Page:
Ringwraith

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See also: ringwraith

English[edit]

Etymology[edit]

From J.R.R. Tolkien, Ringwraith (fantasy character), in Lord of the Rings. A combination of ring + wraith

Proper noun[edit]

Ringwraith

  1. (fantasy) Anyone who keeps a magical ring, and is enslaved thereby, and may also be rendered invisible and immortal thereby.
    • 2006, J.C. Sillesen, No Return, p40,
      A party of four at one of my stations included a pretty creditable Scarlett O'Hara in her famous green velvet `curtains' gown, a fairy princess complete with fancy airbrushed wings, a man dressed as either a Ringwraith or the Grim Reaper (I guessed from the absence of a sickle that he was probably a Ringwraith), and George Washington.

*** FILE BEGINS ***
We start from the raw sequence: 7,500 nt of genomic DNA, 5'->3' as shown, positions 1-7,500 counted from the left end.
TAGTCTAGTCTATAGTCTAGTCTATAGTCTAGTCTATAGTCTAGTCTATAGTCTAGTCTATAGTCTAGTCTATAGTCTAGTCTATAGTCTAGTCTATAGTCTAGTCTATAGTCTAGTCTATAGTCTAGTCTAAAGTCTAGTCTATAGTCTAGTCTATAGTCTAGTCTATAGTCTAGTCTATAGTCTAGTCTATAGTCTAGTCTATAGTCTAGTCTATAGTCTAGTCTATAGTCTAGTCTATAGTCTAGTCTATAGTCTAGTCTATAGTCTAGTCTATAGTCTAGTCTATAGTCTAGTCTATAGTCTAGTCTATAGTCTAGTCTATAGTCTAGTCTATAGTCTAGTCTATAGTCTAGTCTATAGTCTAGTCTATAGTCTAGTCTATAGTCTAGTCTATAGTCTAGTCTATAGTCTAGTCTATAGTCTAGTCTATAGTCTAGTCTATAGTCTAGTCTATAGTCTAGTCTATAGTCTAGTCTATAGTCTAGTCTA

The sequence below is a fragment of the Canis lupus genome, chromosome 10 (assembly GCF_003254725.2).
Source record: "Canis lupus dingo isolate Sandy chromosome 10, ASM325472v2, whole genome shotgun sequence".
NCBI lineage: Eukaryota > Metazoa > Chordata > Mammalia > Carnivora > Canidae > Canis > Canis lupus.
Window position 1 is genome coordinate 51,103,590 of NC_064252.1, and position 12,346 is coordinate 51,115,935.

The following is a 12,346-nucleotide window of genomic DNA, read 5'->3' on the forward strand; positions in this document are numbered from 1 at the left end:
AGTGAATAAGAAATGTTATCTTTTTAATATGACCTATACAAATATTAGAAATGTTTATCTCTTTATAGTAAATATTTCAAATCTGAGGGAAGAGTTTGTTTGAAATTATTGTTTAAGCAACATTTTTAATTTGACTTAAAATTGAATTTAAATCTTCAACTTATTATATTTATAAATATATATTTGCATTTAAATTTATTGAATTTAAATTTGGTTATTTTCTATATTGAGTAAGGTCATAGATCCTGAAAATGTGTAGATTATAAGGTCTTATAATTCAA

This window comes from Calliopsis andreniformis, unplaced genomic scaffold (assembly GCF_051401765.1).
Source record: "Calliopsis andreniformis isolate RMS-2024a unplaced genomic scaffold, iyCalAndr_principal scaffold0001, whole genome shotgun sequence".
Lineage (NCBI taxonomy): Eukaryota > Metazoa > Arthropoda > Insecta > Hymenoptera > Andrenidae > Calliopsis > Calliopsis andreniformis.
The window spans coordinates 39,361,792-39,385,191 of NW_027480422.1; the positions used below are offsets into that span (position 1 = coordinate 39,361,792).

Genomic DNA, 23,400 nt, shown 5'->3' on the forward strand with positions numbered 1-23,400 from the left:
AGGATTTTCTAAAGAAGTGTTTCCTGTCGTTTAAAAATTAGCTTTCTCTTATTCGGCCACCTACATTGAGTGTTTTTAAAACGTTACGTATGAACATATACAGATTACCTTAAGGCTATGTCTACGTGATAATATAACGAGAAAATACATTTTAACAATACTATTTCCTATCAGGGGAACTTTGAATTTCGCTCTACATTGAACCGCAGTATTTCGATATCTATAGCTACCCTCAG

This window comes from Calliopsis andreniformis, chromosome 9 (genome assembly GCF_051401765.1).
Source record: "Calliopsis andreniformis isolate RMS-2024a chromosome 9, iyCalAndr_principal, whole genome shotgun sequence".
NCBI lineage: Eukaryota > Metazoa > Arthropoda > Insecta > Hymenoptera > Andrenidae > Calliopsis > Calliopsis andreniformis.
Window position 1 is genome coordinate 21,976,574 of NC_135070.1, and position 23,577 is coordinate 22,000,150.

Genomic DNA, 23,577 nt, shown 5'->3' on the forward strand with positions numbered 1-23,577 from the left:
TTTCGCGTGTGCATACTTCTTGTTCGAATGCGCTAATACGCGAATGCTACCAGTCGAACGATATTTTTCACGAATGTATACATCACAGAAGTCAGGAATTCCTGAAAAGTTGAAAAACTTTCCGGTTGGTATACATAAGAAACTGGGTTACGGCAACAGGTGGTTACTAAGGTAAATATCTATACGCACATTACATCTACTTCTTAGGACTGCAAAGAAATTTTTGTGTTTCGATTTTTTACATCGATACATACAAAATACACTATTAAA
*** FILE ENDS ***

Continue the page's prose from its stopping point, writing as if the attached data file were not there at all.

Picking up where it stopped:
• 2007, Mark Stephen Smith, "The Art of Flash Animation: Creative Cartooning", page x
      I had written a number of short stories in the Twilight Zone and Alfred Hitchcock Presents vein, and a couple of fantasy novels that explored the premise of modernized 'Ringwraiths' invading a 1986 Alabama high school."
    • 2007. Jerry Dowlen, "Lio Lios", 2007, p27
      Like the Ringwraiths,
      I need your acacia unfurled,
      Enabling my dream-stuns
      Of fizzing mauve whirls.

Synonyms[edit]